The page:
CANTON — An argument outside an Alliance apartment building has led to a man standing trial for murder.

Larry P. McBride, 58, is also charged with felonious assault in the June 13 stabbing death of Darrell W. Deubel, 37.

During opening arguments Monday, Stark County Assistant Prosecutor Megan Starrett told jurors that McBride fatally stabbed Deubel in the neck.

Deubel was wearing a kilt and what she described as a utility belt with a knife attached inside a sheath. Also on the belt were a cigarette lighter and cellphone. But Starrett said that during a heated argument with McBride on a porch, Deubel didn’t reach for the knife, citing witnesses.

McBride went inside his apartment in the 1500 block of S. Linden Ave. and got his own knife before returning to his neighbor’s porch. The stabbing followed about 10:10 p.m., she said.

During a police interview following the stabbing, McBride told police he was defending himself and feared for his own safety. In the recorded interview played on the first day of his trial, the defendant told Alliance police investigators Deubel “bum-rushed him” and threatened him physically.

Investigators told McBride witnesses contradicted his account.

McBride’s attorney, Wayne Graham, asked jurors in opening statements to carefully review and consider the evidence presented by prosecutors.

“I suspect as this case proceeds, you’re going to hear Larry’s actions, while regrettable, may not have been intentional and may have been, in a twisted and perhaps even mistaken way, self-defense.”

Concluding his remarks, Graham said, “Not everything is as it seems.”

During the police interview, investigators asked McBride why he didn’t stay inside his apartment and lock the door if he was concerned for his safety, instead of putting his prosthetic leg on and placing a knife in the basket of his walker and returning to the porch where he had been arguing with Deubel. He said he was concerned about Deubel walking around with a knife on his belt.

Police also asked McBride why he hadn’t called 911 or asked others to do so.

“I thought maybe it’d blow over,” McBride told investigators. “I didn’t think it’d escalate (with him) pushing (a neighbor) out of the way to get to me.”

McBride told investigators his cellphone hadn’t been working. He also said the accounts shared with police by witnesses were inaccurate. The defendant emphasized that he didn’t kill Deubel intentionally, contending the man lunged at him and ran into his knife.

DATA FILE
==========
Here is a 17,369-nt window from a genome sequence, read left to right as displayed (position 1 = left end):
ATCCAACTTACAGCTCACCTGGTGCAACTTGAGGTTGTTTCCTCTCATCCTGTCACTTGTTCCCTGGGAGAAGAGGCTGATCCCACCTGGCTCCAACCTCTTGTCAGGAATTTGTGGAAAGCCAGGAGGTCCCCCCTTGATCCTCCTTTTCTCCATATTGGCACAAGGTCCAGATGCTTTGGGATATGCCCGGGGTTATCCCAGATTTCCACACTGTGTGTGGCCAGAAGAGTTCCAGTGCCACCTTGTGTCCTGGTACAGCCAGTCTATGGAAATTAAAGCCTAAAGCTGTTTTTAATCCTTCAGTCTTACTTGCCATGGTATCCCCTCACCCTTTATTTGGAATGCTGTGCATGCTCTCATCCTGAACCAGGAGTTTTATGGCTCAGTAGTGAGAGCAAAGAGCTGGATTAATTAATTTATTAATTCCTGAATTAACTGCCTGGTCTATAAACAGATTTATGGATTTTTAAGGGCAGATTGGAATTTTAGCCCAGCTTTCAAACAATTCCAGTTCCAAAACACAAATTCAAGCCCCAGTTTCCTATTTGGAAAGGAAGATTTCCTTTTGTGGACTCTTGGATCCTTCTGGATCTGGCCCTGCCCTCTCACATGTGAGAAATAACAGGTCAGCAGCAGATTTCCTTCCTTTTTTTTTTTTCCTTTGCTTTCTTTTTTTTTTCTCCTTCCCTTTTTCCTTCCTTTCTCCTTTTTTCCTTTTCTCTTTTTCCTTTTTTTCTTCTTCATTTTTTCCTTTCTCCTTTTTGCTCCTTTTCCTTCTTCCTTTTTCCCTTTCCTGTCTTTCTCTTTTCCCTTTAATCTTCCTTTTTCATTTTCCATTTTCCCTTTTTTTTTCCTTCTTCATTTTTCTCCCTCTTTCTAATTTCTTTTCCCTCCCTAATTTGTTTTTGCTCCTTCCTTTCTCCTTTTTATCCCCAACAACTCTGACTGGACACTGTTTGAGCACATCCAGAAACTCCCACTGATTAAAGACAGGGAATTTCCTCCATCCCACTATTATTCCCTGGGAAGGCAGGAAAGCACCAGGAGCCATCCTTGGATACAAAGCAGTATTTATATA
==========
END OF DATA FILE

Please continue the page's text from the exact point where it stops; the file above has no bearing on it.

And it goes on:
“The dude’s drunk,” McBride said during the police interview. “He has a knife hanging on him, talking mad (and acting obnoxiously).”

Added McBride, “I was really scared for my safety ... I got one leg.”

Later in the interview, the defendant said, “Maybe I didn’t handle it the right way. I’m sorry the dude is dead, I really am. ... He ran into that knife; I didn’t stab him. I didn’t chase him down the road.”

James Yeagley, a neighbor of McBride’s, testified Monday about the fatal confrontation.

Yeagley said that Deubel was drunk and had acted belligerently. The witness said he and others had asked Deubel to leave.

Deubel lived less than a block away, according to testimony. McBride told police he didn’t even know Deubel by name.

Yeagley testified he didn’t hear Deubel threaten McBride.

The witness told Stark County Assistant Prosecutor Dennis Barr Deubel walked toward McBride but didn’t “bum-rush” the defendant. Yeagley said McBride stabbed Deubel.

Earlier on the night of June 13, Deubel had been walking near the porch where McBride and Yeagley were hanging out along with a few other people. McBride was in a wheelchair at the time.

Deubel was walking to buy beer and cigarettes, according to testimony. McBride told police he had given Deubel $6 to buy him cigarettes.

Some of the questions pertained to the kilt Deubel was wearing.

“Is it normal for men to run around in Alliance after dark with skirts on?” Graham asked Alliance police officer Anthony Palozzi.

Answered Palozzi: “We see them from time to time; it’s not normal.”

Starrett, of the prosecutor’s office, then asked Palozzi if it’s “OK to kill somebody because they’re wearing a kilt.”

“No,” the officer responded.

Palozzi also told Starrett the victim had not pulled out his own knife before he was stabbed in the neck.

Testimony in the case will continue Tuesday.

 

Reach Ed at 330-580-8315 and ed.balint@cantonrep.com. On Twitter @ebalintREP